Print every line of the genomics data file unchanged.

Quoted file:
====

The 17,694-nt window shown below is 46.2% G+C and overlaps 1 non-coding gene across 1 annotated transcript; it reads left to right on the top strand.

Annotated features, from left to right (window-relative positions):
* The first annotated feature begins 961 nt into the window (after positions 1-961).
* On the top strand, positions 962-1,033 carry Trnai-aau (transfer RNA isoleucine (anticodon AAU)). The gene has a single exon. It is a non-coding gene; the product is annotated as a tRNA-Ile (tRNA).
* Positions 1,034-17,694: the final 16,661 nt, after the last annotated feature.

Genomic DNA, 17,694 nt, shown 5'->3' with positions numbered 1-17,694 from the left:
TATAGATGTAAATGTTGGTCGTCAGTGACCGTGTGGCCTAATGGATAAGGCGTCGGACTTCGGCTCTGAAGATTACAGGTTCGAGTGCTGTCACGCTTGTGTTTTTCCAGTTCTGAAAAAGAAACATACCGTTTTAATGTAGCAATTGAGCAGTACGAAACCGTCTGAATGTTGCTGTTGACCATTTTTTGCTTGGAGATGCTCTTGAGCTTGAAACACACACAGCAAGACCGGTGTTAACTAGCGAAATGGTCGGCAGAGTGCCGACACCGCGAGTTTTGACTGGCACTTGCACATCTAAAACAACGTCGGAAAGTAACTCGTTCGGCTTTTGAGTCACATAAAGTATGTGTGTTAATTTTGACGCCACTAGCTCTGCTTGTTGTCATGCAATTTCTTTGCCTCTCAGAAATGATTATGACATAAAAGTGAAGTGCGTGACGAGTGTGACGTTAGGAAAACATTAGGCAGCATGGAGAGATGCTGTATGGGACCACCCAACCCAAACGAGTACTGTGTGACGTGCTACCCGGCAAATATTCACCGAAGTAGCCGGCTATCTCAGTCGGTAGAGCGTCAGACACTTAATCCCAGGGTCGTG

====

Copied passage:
The 17,694-nt window shown below is 46.2% G+C and overlaps 1 non-coding gene across 1 annotated transcript; it reads left to right on the top strand.

Annotated features, from left to right (window-relative positions):
* The first annotated feature begins 961 nt into the window (after positions 1-961).
* On the top strand, positions 962-1,033 carry Trnai-aau (transfer RNA isoleucine (anticodon AAU)). The gene has a single exon. It is a non-coding gene; the product is annotated as a tRNA-Ile (tRNA).
* Positions 1,034-17,694: the final 16,661 nt, after the last annotated feature.

Genomic DNA, 17,694 nt, shown 5'->3' with positions numbered 1-17,694 from the left:
TATAGATGTAAATGTTGGTCGTCAGTGACCGTGTGGCCTAATGGATAAGGCGTCGGACTTCGGCTCTGAAGATTACAGGTTCGAGTGCTGTCACGCTTGTGTTTTTCCAGTTCTGAAAAAGAAACATACCGTTTTAATGTAGCAATTGAGCAGTACGAAACCGTCTGAATGTTGCTGTTGACCATTTTTTGCTTGGAGATGCTCTTGAGCTTGAAACACACACAGCAAGACCGGTGTTAACTAGCGAAATGGTCGGCAGAGTGCCGACACCGCGAGTTTTGACTGGCACTTGCACATCTAAAACAACGTCGGAAAGTAACTCGTTCGGCTTTTGAGTCACATAAAGTATGTGTGTTAATTTTGACGCCACTAGCTCTGCTTGTTGTCATGCAATTTCTTTGCCTCTCAGAAATGATTATGACATAAAAGTGAAGTGCGTGACGAGTGTGACGTTAGGAAAACATTAGGCAGCATGGAGAGATGCTGTATGGGACCACCCAACCCAAACGAGTACTGTGTGACGTGCTACCCGGCAAATATTCACCGAAGTAGCCGGCTATCTCAGTCGGTAGAGCGTCAGACACTTAATCCCAGGGTCGTG